Source: Harvard University
Summary: Researchers have discovered Organ-on-a-Chip technology to model coagulation within a human blood vessel in vitro, which opens a door to new anti-inflammatory drug candidates.
Inflammatory responses to injury or disease are very important for recruiting the immune system to help the body heal. Inflammation is one of the most key and fraught processes in the human body but It also can increase thrombin production, which can lead to dangerous blood clots and other conditions. A naturally occurring anti-coagulant and anti-inflammatory protein, Activated protein C (APC) has been used medically to treat severe blood infections and wounds; however, its use is limited because it inhibits thrombin and impacts the ability of the blood to clot which increases bleeding risk. A collaborative team of researchers from the Division of Hemostasis and Thrombosis at Beth Israel Deaconess Medical Center (BIDMC) and the Wyss Institute at Harvard University have discovered synthetic APC-mimicking small molecules called “parmodulins” without interfering with blood clotting, making them attractive new drug candidates. This work was enabled by leveraging the Organ-on-a-Chip technology to model coagulation within a human blood vessel in vitro. The study findings were published in the journal Proceedings of the National Academy of Sciences.
The blood-vessel-on-a-chip consists of microfluidic channels embedded in a clear polymer chip, coated with collagen, and lined by human endothelial cells. Whole blood was perfused through the chip to simulate the flow conditions within human blood vessels, to which were added different pro- and anti-inflammatory compounds to evaluate the response of the endothelium. To evaluate the activity of parmodulins on endothelium, human endothelial cells were incubated with parmodulin-2 in vitro for 4 hours and then exposed them to the thrombin-inducing inflammatory agents lipopolysaccharide (LPS) or tumor necrosis factor– (TNF-). The results indicated that parmodulin exposure blocks the thrombotic response of endothelium to inflammatory stimuli without affecting blood coagulation in humans – a significant improvement over APC.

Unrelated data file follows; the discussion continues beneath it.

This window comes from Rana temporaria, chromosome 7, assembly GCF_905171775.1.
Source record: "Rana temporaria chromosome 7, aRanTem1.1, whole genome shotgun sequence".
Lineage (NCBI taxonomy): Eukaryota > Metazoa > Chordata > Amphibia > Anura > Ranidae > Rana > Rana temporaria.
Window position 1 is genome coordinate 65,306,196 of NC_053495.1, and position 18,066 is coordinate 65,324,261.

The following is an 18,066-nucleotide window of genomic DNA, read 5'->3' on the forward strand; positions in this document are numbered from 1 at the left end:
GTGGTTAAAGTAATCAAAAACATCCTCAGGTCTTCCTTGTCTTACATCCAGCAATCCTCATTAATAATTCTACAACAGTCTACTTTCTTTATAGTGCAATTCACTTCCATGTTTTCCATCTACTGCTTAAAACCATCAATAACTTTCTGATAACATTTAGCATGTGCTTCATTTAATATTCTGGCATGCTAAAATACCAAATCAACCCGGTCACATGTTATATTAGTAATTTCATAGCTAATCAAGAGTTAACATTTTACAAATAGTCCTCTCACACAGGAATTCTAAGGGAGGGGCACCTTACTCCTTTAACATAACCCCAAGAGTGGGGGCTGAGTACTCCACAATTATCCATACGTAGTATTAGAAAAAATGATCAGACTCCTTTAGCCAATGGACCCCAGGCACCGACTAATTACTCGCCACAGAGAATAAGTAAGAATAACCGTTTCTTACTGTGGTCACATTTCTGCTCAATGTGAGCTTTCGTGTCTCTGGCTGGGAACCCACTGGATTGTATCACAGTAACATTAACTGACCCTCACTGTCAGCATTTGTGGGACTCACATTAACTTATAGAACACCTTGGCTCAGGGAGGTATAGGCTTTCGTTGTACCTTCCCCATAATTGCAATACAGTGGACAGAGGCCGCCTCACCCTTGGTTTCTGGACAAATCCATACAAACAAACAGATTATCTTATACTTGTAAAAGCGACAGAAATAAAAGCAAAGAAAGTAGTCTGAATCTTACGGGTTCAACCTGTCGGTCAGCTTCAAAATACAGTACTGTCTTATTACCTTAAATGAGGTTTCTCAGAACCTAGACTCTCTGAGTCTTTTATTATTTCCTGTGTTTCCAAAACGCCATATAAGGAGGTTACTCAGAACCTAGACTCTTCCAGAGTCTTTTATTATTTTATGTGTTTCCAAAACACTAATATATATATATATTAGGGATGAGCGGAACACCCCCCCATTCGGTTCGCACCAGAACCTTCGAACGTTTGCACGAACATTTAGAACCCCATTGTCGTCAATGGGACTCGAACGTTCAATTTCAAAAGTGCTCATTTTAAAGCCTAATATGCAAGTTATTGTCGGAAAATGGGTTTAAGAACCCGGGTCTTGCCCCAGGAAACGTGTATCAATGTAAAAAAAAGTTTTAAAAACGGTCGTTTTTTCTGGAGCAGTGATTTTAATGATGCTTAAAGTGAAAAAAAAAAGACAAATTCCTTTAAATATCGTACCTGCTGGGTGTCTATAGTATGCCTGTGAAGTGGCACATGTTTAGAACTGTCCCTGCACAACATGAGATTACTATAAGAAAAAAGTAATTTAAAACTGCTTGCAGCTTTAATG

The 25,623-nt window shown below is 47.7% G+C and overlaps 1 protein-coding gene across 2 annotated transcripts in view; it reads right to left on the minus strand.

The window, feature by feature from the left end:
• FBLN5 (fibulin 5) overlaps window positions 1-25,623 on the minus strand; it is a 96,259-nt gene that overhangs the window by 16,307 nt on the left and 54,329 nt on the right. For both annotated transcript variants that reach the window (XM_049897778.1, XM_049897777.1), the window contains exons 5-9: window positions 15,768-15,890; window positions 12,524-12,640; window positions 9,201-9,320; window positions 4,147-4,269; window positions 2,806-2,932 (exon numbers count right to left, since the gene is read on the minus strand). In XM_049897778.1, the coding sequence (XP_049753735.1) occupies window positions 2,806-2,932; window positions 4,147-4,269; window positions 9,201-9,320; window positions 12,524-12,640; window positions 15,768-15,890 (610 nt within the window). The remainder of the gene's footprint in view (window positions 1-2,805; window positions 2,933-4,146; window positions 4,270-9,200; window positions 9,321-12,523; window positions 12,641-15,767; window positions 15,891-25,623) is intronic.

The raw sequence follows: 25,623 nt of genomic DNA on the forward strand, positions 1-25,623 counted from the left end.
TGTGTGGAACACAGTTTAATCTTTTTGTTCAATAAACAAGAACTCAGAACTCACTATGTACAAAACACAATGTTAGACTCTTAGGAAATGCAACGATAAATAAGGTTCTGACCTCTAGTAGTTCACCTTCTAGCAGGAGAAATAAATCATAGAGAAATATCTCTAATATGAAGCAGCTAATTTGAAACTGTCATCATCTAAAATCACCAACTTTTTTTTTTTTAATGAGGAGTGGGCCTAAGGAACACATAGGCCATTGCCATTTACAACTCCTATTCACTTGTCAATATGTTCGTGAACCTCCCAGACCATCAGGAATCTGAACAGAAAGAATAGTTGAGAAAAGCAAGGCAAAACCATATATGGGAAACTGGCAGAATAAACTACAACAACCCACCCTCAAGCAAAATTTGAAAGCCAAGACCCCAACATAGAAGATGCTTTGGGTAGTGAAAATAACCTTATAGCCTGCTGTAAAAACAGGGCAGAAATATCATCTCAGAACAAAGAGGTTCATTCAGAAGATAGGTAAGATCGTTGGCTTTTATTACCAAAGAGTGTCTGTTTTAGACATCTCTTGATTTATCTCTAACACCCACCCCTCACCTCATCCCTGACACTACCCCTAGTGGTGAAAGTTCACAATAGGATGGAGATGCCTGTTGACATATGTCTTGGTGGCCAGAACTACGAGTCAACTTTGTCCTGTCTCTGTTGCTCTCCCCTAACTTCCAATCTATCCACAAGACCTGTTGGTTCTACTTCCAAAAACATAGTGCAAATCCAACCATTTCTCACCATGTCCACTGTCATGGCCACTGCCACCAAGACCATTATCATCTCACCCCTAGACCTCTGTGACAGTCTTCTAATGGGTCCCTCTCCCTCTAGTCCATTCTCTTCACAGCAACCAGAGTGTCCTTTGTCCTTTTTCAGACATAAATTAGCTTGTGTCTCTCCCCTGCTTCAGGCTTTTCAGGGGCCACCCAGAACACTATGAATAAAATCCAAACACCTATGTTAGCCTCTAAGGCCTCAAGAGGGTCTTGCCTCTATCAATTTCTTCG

Prof. Rob Flaumenhaft said, “The discovery of an anti-inflammatory molecule that prevents endothelial thrombosis but also preserves normal blood coagulation is a major step toward an alternative and better approach to treating inflammatory disease.”
Study co-author Dr. Donald Ingber said, “This work provides another example of how organ-on-a-chip technology can enable faster and safer development and evaluation of drugs that could help patients around the world.”
More Information: Karen De Ceunynck et al, “PAR1 agonists stimulate APC-like endothelial cytoprotection and confer resistance to thromboinflammatory injury,” PNAS (2018). www.pnas.org/cgi/doi/10.1073/pnas.1718600115